Author Archives: MMeloni

Please Elaborate…. Progessively

“Why do the Project Charter and the Project Scope Statement contain some of the same information?”

“We just provided that information, isn’t this just repetitive? Are we wasting time?”

Excellent questions.

When you are creating some of your project management deliverables, you might feel like you are repeating yourself. You are. But you also are not. Confused? Let’s consider progressive elaboration.

As you start your project, you do not know what you do not know. You start off with some basic information. For example,

• The purpose of this project is to improve our customer experience by providing customer service 24 hours a day, 7 days a week.

Because you know your organization and your industry, you might already have some strong ideas about what the above really means and how it will really be accomplished. It is also possible that your organization is looking to shake things up and do things differently. How do you know?

Ask questions of course! Question your project sponsor and your key stakeholders about their plans for customer service. Take the purpose statement that was used to create a business case or a project proposal and you elaborate on it. Perhaps as you are writing the charter you find out more:

• The purpose of this project is to improve our customer experience by providing customer service 24 hours a day, 7 days a week to existing account holders only.

Now you know more, you have elaborated on your previous understanding. This is progressive elaboration at work.  And this might be enough to write a Project Charter to announce the project and for the project to be granted a project manager and to be assigned a priority.

Next you and your team discuss the best way to provide customer service 24 hours a day, 7 days a week.

• You can hire extra customer service representatives and open up the phone lines to 24 hours a day, 7 days a week.
• You can set up a service where customers can text their questions and they receive a response also via text.
• You can set up an online customer service question forum where customers can post their questions and receive a response within an agreed turn around time.
• You can give customers access to a specific Frequently Asked Questions (FAQ) area for after hours questions.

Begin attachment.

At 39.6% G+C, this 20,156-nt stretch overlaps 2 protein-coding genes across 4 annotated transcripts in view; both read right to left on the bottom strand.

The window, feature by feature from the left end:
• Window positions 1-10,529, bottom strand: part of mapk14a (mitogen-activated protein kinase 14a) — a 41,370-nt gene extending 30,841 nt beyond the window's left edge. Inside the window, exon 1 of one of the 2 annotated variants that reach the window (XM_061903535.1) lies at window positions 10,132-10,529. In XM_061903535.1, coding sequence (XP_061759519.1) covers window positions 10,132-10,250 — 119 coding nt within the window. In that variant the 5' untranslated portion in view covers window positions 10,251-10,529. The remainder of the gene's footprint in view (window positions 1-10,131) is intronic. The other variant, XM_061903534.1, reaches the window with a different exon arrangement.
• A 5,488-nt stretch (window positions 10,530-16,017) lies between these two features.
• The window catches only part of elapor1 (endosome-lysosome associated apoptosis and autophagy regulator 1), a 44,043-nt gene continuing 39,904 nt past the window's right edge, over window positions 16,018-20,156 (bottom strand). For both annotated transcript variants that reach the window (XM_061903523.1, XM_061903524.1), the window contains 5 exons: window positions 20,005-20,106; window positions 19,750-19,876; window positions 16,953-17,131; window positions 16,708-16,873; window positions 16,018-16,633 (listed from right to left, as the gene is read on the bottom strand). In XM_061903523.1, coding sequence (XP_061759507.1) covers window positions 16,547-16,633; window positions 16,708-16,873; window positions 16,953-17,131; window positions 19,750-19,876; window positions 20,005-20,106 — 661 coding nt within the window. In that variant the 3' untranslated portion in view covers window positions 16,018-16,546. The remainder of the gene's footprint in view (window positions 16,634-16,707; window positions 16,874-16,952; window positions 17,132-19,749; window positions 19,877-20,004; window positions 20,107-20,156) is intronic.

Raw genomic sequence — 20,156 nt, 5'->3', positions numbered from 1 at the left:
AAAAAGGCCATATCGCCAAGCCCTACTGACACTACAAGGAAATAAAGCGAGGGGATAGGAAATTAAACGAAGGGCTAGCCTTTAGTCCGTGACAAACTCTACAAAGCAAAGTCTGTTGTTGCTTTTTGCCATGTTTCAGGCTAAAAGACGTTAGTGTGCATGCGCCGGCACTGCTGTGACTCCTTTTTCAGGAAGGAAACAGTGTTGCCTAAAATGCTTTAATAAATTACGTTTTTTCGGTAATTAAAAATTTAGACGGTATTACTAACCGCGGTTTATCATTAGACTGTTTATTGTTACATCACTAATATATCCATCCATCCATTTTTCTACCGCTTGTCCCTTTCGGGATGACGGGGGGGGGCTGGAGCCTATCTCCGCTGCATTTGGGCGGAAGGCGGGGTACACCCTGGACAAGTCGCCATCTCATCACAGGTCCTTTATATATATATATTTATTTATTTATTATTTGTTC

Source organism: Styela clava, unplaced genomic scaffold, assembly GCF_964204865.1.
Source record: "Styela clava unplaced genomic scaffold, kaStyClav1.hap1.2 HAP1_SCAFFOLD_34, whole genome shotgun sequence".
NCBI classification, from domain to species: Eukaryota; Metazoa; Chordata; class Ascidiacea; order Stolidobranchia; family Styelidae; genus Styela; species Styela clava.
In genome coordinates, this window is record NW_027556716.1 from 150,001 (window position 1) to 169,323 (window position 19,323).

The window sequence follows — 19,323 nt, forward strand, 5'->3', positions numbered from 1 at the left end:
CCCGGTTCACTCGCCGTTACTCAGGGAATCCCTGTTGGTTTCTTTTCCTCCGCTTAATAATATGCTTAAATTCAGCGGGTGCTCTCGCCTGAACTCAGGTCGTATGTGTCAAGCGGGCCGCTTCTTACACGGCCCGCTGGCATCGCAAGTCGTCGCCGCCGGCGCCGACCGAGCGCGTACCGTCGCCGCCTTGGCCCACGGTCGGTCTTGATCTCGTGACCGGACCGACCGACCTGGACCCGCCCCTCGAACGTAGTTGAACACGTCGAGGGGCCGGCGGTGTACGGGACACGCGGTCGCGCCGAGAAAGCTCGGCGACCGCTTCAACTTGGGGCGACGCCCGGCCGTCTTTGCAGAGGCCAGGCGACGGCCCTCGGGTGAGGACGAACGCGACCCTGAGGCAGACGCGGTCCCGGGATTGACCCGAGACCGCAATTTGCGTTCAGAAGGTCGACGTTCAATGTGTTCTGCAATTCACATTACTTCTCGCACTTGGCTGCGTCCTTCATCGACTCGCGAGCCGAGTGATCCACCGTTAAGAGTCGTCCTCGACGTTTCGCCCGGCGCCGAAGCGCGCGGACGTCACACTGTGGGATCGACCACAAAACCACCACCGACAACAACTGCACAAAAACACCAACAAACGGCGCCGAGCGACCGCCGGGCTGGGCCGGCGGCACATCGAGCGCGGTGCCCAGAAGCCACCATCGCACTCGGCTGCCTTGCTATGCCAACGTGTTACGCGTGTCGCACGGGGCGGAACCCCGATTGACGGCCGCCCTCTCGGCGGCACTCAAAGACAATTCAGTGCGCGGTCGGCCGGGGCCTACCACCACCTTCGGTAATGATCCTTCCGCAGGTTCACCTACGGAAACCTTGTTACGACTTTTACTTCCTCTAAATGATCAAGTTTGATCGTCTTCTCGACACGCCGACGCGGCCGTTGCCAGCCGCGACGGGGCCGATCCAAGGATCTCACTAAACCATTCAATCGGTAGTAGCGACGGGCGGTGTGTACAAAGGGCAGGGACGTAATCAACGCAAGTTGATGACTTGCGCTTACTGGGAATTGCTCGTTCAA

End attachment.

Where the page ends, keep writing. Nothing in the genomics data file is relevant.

• You can assign each customer a customer service concierge with a specific hotline they can call or text or email 24/7

All of the above could meet the stated purpose of providing customer service 24 hours a day, 7 days a week to existing account holders only. Which approach or approaches will you use?

With additional discussion with your sponsor and your stakeholders, you learn that they had absolutely no intention of providing a customer concierge service. They also do not like the idea of paying for extra customer service representatives. But they do not think that a text message-based service is good enough. After discussion, it becomes apparent that no matter what approach is used, human beings will be required to provide the service. In order to reduce the costs of adding staff or paying overtime to current staff, it is decided that the solution will involve a text message based solution, combined with a FAQ area and an online customer service question forum. The constraint you receive is that each shift will have no more than two representatives working.

Progressive elaboration has taken you from an initial idea or statement about providing customer service to a definition of who receives this extra level of customer service. Now you are defining how.

As you have progressed through the project you have elaborated on what you are really doing. Each formal deliverable that discusses the purpose of the project contains additional information. Once the scope statement is signed off, you expect fewer changes. Otherwise, you might find yourself contending with scope creep.  An excellent discussion for another day.

Difficult Negotiation? Check Yourself!


Why are some people difficult? Maybe they are mad at you. Maybe they do not like working on this project. Maybe they are being difficult to hide some other issue. So many maybes.

What you do know is that they are blocking your ability to move forward. Anytime any type of negotiation is required, you know that the first thing this person will do is devise some type of barrier.

We cannot do that because… That will never work because… I cannot accept that approach because…
This is seriously getting in the way of your success.

And YOU are not about to let that happen. You have a project to lead and a schedule and budget to meet. You don’t have time for barriers. Well guess what my friend? You need to make time for barriers. In negotiations difficult people put up barriers. In fact there are five common barriers that you will encounter. Can you guess the first barrier?
Go on give it a try.

The first barrier on the list is Y-O-U. Now you might thinking, “Hey, you do not even know me. How do you know I am the problem?” I do not need to know you to know that it is human nature to have an emotional response when you think that someone is not cooperating with you. Especially when you believe this is not the first time and especially when you believe this person is being intentionally difficult. With all of that going on in your head, it would be difficult for it not to create a barrier. And what you need is a breakthrough, not a barrier.